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My home is a single level ranch style. All new windows that are less than 4 yrs old. It has base board heating. During the cold season, when the heat is on, there is an extreme excess of condensation on the inside of the windows in most rooms. In one bedroom, where there is a large bay window and small sliding window, I frequently find pools of water at the base of the bay window. Even the ceiling in one side of that room occasionally has droplets of water in about an area of about 1 foot and shows speckles of mold. I clean using a bleach solution but it comes back every month. This is the worst room in the house.

I have checked the insulation in the attic and it is sparse. Even the walls adjacent to the exterior are cold to the touch in the winter. I have 3 to 3 hanging bags of "Damp Rid" in the room but the problem persists. I have used a Dehumidifier in the past but it really drives up my electric bill.

My question is why is there so much condensation happening? What can be done to prevent or reduce it? Thank you for the feedback.

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    What part of the world do you live in? When was your house built? Does your house have a ventilation system? Are there any unusual sources of moisture in your house? Fish tanks, cooking pasta a lot, long hot showers, etc. – iLikeDirt Dec 10 '15 at 23:58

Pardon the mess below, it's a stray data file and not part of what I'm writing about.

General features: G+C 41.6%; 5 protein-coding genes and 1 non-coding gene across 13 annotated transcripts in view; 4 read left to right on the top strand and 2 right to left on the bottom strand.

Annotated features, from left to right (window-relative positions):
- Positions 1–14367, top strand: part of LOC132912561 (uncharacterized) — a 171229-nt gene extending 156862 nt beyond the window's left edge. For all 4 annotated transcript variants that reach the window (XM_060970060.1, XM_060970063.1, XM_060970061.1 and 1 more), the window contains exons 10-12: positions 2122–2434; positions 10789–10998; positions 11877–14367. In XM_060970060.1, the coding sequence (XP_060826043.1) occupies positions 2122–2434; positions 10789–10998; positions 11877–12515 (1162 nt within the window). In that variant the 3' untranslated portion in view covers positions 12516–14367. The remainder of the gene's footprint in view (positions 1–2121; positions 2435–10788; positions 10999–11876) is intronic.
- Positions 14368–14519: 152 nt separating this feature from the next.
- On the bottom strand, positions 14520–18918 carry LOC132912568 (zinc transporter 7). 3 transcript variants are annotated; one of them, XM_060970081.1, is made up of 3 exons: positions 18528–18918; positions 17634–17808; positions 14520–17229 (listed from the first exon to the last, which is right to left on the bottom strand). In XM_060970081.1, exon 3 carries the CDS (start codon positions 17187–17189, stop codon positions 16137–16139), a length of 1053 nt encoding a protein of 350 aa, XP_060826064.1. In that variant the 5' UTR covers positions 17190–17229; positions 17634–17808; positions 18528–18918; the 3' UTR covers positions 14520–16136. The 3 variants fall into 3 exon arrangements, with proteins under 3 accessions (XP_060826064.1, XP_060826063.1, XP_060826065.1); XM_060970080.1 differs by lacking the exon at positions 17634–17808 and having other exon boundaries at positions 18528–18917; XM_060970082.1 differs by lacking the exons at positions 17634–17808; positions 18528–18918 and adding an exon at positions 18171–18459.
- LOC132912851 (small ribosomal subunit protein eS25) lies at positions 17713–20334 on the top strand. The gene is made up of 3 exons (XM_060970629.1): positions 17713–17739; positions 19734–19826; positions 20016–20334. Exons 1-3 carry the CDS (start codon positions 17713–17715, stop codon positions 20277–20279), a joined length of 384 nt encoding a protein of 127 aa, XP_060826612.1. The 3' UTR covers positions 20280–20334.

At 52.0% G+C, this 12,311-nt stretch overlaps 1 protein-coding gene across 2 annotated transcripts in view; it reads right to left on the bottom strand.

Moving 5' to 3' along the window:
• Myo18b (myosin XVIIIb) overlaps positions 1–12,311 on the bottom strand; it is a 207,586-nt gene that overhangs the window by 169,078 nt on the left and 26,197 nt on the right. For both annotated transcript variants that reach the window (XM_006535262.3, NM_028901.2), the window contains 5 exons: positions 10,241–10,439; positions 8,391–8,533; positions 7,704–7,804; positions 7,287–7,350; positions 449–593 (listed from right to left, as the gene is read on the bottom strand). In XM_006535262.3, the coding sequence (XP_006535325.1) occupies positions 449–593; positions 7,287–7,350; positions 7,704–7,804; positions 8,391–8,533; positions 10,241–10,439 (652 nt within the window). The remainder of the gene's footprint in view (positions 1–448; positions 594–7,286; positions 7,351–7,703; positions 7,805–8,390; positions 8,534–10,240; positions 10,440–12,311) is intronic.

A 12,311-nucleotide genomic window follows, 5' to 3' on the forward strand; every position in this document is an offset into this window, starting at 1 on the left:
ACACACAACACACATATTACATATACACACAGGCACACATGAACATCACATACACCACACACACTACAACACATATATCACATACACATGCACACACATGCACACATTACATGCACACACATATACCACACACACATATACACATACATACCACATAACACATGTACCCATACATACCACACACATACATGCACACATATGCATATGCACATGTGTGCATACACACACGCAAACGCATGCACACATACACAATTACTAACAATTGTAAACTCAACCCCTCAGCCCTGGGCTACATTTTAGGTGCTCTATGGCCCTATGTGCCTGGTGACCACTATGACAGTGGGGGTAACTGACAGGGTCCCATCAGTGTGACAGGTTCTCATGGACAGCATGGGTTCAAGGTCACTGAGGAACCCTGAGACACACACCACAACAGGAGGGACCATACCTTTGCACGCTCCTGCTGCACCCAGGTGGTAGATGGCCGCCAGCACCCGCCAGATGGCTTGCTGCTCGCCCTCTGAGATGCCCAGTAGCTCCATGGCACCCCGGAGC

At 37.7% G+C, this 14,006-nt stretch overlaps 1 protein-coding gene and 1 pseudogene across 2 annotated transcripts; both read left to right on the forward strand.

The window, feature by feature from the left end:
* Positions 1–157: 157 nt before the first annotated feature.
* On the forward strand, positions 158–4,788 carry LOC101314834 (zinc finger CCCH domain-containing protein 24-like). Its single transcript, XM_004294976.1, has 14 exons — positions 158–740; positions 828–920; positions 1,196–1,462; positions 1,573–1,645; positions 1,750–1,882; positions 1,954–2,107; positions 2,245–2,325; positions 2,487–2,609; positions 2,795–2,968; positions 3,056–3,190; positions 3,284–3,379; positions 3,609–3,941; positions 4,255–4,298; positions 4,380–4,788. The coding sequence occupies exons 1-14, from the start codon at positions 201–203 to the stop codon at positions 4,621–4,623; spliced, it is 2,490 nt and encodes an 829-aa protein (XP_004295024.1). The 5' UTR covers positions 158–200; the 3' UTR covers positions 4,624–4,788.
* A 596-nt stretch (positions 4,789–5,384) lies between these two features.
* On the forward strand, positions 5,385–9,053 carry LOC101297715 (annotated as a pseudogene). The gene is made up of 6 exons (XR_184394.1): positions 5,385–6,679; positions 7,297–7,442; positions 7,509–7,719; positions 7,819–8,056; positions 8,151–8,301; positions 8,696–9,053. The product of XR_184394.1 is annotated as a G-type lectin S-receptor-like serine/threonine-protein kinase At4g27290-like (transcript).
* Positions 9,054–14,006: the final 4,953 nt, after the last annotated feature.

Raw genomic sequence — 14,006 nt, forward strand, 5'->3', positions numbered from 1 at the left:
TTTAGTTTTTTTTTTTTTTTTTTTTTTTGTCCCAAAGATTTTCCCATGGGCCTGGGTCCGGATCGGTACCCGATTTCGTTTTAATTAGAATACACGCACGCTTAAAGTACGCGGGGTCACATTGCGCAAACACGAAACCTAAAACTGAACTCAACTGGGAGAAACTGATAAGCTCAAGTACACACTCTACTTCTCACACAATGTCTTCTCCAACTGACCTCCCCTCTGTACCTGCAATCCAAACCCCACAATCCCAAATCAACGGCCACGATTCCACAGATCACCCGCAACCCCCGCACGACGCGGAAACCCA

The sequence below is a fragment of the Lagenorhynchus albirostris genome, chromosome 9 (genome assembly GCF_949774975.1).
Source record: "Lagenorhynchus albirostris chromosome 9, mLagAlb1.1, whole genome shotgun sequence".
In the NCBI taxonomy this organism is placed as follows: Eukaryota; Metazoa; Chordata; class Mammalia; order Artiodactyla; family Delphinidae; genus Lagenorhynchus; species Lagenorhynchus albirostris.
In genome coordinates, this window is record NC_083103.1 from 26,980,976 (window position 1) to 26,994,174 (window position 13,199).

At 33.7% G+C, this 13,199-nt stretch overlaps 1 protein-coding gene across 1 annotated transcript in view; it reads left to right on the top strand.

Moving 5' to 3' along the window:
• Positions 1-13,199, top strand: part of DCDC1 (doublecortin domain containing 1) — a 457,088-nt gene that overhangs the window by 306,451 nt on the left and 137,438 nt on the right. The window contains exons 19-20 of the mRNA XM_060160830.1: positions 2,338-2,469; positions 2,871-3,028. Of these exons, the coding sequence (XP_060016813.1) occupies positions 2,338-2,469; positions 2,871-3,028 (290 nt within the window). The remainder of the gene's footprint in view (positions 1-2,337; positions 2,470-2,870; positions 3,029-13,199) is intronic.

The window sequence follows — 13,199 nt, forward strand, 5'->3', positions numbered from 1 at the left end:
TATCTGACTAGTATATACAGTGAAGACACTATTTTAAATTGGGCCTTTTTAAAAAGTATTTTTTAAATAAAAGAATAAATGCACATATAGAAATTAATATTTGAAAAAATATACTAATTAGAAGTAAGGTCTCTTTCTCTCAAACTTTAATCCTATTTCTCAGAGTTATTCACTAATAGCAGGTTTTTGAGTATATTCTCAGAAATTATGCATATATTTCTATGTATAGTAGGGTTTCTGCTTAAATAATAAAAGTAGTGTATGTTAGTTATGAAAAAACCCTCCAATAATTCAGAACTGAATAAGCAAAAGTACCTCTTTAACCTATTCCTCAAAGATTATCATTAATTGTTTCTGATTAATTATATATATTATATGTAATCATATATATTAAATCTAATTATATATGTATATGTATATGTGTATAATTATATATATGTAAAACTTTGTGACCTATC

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    Are the windows single-pane, single-pane with storm windows, (& are the storm windows closed, in that case) double-pane...? – Ecnerwal Dec 11 '15 at 0:10
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You get condensation because the windows (and evidently part of the ceiling, unless that's just a roof leak) are the most poorly insulated part of the building, so they cool below the dewpoint of the interior air.

Bay windows are particularly bad as they are a fairly large expanse of window stuck out into the cold, and not infrequently the non-window parts of the bay are not well-detailed from an insulation point of view. They also have a lot of joints making potential cracks to leak cold air.

Active ventilation can help remove some of the interior moisture (from whatever sources), but since your investigation has shown poor insulation, solving poor insulation is probably a good idea as part of the overall fix.

  • If you happen to be using an unvented gas heater for your heat, that alone will add a huge (generally unacceptably huge) amount of water to the indoor air (and replacing it with a vented heater will help immensely.) Indeed, most houses are quite dry through the winter with normal heat, which is why I mention that, as I half-suspect it.
  • If you have a gas range and your range hood is either not running when you operate the range, or one of those useless range hoods that does not actually exhaust air (merely recirculating it through a filter) that will add water to the air.
  • Bathrooms without fans, or with unused or ineffective fans also add water to the air.
  • Improperly vented clothes dryers or hanging laundry to dry in the house add water to the air...

For a quick, inexpensive approach on the windows, consider using "window shrink film kits" for the winter. They effectively make an interior "storm window" and both reduce air leaks and radiative heat loss. If done carefully they don't look bad.

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